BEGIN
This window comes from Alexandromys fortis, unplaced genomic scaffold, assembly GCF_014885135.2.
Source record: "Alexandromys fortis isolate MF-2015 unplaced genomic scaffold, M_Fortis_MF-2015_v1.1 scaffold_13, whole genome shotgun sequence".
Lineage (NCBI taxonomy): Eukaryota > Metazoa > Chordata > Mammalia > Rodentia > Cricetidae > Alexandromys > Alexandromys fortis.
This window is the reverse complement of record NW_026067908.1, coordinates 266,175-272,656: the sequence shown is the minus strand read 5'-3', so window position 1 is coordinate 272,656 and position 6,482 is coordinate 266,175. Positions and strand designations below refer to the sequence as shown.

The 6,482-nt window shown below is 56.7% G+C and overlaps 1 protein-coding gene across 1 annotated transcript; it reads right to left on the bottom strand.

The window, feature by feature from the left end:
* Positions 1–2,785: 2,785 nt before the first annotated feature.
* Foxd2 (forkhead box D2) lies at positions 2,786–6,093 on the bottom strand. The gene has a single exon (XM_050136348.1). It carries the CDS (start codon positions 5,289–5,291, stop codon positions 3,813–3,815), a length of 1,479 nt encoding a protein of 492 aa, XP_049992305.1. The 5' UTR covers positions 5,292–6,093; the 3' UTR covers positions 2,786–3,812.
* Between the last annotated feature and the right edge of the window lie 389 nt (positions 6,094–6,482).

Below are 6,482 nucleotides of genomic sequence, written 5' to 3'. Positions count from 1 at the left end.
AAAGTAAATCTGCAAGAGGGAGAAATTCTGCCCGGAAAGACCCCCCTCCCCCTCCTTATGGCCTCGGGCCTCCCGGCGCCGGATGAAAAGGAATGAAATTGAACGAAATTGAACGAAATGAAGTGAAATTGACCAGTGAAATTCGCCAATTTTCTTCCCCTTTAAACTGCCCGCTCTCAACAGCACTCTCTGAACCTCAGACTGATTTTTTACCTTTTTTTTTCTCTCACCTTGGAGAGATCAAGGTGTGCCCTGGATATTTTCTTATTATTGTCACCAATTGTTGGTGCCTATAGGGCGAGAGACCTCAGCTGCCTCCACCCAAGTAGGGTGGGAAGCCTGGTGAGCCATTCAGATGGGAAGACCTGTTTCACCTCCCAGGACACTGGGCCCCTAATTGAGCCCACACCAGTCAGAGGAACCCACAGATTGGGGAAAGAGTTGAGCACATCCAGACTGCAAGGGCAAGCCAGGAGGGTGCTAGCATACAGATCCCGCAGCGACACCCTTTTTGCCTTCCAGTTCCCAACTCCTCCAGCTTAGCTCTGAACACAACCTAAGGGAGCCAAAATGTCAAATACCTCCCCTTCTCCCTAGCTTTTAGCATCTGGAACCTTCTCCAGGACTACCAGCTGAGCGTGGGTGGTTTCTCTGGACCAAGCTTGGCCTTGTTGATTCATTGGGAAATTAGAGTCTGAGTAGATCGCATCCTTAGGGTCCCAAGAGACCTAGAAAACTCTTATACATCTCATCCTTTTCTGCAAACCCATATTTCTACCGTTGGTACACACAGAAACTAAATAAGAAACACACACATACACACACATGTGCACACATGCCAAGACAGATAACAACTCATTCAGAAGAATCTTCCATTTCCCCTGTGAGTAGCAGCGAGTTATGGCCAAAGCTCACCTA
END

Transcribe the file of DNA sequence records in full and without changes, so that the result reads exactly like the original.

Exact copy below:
This window comes from Alexandromys fortis, unplaced genomic scaffold, assembly GCF_014885135.2.
Source record: "Alexandromys fortis isolate MF-2015 unplaced genomic scaffold, M_Fortis_MF-2015_v1.1 scaffold_13, whole genome shotgun sequence".
Lineage (NCBI taxonomy): Eukaryota > Metazoa > Chordata > Mammalia > Rodentia > Cricetidae > Alexandromys > Alexandromys fortis.
This window is the reverse complement of record NW_026067908.1, coordinates 266,175-272,656: the sequence shown is the minus strand read 5'-3', so window position 1 is coordinate 272,656 and position 6,482 is coordinate 266,175. Positions and strand designations below refer to the sequence as shown.

The 6,482-nt window shown below is 56.7% G+C and overlaps 1 protein-coding gene across 1 annotated transcript; it reads right to left on the bottom strand.

The window, feature by feature from the left end:
* Positions 1–2,785: 2,785 nt before the first annotated feature.
* Foxd2 (forkhead box D2) lies at positions 2,786–6,093 on the bottom strand. The gene has a single exon (XM_050136348.1). It carries the CDS (start codon positions 5,289–5,291, stop codon positions 3,813–3,815), a length of 1,479 nt encoding a protein of 492 aa, XP_049992305.1. The 5' UTR covers positions 5,292–6,093; the 3' UTR covers positions 2,786–3,812.
* Between the last annotated feature and the right edge of the window lie 389 nt (positions 6,094–6,482).

Below are 6,482 nucleotides of genomic sequence, written 5' to 3'. Positions count from 1 at the left end.
AAAGTAAATCTGCAAGAGGGAGAAATTCTGCCCGGAAAGACCCCCCTCCCCCTCCTTATGGCCTCGGGCCTCCCGGCGCCGGATGAAAAGGAATGAAATTGAACGAAATTGAACGAAATGAAGTGAAATTGACCAGTGAAATTCGCCAATTTTCTTCCCCTTTAAACTGCCCGCTCTCAACAGCACTCTCTGAACCTCAGACTGATTTTTTACCTTTTTTTTTCTCTCACCTTGGAGAGATCAAGGTGTGCCCTGGATATTTTCTTATTATTGTCACCAATTGTTGGTGCCTATAGGGCGAGAGACCTCAGCTGCCTCCACCCAAGTAGGGTGGGAAGCCTGGTGAGCCATTCAGATGGGAAGACCTGTTTCACCTCCCAGGACACTGGGCCCCTAATTGAGCCCACACCAGTCAGAGGAACCCACAGATTGGGGAAAGAGTTGAGCACATCCAGACTGCAAGGGCAAGCCAGGAGGGTGCTAGCATACAGATCCCGCAGCGACACCCTTTTTGCCTTCCAGTTCCCAACTCCTCCAGCTTAGCTCTGAACACAACCTAAGGGAGCCAAAATGTCAAATACCTCCCCTTCTCCCTAGCTTTTAGCATCTGGAACCTTCTCCAGGACTACCAGCTGAGCGTGGGTGGTTTCTCTGGACCAAGCTTGGCCTTGTTGATTCATTGGGAAATTAGAGTCTGAGTAGATCGCATCCTTAGGGTCCCAAGAGACCTAGAAAACTCTTATACATCTCATCCTTTTCTGCAAACCCATATTTCTACCGTTGGTACACACAGAAACTAAATAAGAAACACACACATACACACACATGTGCACACATGCCAAGACAGATAACAACTCATTCAGAAGAATCTTCCATTTCCCCTGTGAGTAGCAGCGAGTTATGGCCAAAGCTCACCTA